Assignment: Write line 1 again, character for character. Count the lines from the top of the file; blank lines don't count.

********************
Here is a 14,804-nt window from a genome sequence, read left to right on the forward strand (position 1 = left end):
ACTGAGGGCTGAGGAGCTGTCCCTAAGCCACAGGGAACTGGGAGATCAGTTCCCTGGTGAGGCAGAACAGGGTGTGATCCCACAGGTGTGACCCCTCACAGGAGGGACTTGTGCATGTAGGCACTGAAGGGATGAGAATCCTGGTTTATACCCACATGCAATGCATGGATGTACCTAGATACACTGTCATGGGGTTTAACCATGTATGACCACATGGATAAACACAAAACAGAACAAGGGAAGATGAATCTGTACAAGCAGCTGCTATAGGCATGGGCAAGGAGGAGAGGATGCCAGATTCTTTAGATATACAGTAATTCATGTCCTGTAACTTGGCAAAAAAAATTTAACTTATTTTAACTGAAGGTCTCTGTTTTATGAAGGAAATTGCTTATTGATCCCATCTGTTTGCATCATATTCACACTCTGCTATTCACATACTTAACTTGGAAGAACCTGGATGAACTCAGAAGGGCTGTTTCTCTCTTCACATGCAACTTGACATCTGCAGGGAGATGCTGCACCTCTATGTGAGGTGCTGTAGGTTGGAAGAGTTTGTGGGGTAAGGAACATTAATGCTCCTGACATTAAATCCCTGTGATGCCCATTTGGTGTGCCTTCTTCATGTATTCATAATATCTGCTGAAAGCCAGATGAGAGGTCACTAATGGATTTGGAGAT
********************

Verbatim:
Here is a 14,804-nt window from a genome sequence, read left to right on the forward strand (position 1 = left end):